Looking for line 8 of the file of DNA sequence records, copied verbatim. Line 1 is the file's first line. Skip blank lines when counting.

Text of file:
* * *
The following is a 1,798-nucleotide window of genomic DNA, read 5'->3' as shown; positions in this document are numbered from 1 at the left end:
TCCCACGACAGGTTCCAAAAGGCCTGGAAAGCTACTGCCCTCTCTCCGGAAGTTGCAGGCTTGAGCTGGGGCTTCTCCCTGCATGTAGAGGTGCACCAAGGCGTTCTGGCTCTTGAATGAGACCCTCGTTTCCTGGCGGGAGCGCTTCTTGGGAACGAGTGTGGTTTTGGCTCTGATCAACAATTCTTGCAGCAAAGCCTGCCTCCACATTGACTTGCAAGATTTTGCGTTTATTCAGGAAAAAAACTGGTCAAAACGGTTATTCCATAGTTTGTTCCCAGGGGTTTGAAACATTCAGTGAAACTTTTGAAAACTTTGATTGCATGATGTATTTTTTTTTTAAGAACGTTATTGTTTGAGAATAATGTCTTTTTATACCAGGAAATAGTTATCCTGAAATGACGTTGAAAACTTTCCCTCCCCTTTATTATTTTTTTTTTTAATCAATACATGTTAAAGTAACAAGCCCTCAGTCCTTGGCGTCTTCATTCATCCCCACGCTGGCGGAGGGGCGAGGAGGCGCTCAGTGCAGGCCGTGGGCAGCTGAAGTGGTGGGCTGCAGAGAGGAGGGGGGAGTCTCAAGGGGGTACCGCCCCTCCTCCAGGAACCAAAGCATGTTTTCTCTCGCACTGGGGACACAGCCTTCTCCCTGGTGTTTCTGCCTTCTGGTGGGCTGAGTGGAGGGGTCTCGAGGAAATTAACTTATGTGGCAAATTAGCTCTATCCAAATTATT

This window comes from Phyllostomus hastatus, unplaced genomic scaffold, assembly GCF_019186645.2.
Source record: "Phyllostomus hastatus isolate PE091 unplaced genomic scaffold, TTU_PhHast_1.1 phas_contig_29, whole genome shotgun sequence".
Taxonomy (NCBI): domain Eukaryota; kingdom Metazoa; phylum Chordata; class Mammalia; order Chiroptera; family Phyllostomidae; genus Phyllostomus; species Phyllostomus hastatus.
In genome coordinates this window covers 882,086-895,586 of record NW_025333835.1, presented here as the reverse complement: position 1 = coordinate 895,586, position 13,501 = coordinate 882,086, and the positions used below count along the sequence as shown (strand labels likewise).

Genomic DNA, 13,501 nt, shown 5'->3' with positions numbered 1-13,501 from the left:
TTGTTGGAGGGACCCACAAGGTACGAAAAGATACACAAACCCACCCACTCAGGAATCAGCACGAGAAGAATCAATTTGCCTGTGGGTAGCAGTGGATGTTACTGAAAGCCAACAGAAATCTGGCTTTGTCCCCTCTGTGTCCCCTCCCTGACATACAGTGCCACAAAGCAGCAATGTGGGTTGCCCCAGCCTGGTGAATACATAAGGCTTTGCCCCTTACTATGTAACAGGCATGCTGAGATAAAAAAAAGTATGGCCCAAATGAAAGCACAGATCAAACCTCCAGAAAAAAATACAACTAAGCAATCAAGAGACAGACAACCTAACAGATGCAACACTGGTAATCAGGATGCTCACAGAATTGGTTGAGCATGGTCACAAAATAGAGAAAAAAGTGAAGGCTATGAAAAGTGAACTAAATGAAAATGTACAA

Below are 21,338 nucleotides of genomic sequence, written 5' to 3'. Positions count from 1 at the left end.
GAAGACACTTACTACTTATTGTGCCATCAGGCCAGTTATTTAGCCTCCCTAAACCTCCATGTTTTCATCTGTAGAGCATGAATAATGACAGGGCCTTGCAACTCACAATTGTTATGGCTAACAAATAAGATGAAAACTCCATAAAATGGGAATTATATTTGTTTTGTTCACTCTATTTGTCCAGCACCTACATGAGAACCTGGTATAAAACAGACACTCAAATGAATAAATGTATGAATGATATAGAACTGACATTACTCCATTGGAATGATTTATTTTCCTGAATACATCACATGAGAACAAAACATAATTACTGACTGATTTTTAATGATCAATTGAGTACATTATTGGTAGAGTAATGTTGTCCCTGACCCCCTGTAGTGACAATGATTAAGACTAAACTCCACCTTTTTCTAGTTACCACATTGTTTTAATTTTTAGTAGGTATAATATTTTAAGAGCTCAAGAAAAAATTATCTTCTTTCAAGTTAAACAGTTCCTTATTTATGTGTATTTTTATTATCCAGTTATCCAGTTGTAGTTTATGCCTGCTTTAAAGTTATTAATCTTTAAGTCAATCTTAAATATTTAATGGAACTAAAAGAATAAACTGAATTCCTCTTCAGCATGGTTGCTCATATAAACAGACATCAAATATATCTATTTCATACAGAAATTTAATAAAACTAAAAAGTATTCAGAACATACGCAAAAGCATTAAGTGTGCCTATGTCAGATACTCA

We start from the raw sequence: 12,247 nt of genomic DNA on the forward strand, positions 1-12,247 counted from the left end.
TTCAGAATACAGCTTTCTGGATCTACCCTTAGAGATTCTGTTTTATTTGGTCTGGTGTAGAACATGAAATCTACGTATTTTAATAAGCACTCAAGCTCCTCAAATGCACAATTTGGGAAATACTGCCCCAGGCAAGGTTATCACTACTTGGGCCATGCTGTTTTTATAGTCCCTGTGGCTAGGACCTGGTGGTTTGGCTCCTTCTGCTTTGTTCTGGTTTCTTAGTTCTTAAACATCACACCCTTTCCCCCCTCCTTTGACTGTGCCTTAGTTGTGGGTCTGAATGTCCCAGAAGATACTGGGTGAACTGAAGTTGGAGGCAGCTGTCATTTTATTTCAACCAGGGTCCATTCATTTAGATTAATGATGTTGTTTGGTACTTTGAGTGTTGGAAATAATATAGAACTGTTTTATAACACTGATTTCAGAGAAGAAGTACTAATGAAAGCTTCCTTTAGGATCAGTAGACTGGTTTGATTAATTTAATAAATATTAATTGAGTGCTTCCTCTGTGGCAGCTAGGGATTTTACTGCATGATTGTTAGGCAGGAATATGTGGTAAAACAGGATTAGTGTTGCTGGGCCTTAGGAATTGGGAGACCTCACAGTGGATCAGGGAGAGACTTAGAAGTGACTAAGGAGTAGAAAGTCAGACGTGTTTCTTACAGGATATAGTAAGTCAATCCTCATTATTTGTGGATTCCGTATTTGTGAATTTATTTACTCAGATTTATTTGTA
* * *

TTGTTGGAGGGACCCACAAGGTACGAAAAGATACACAAACCCACCCACTCAGGAATCAGCACGAGAAGAATCAATTTGCCTGTGGGTAGCAGTGGATGTTACTGAAAGCCAACAGAAATCTGGCTTTGTCCCCTCTGTGTCCCCTCCCTGACATACAGTGCCACAAAGCAGCAATGTGGGTTGCCCCAGCCTGGTGAATACATAAGGCTTTGCCCCTTACTATGTAACAGGCATGCTGAGATAAAAAAAAGTATGGCCCAAATGAAAGCACAGATCAAACCTCCAGAAAAAAATACAACTAAGCAATCAAGAGACAGACAACCTAACAGATGCAACACTGGTAATCAGGATGCTCACAGAATTGGTTGAGCATGGTCACAAAATAGAGAAAAAAGTGAAGGCTATGAAAAGTGAACTAAATGAAAATGTACAA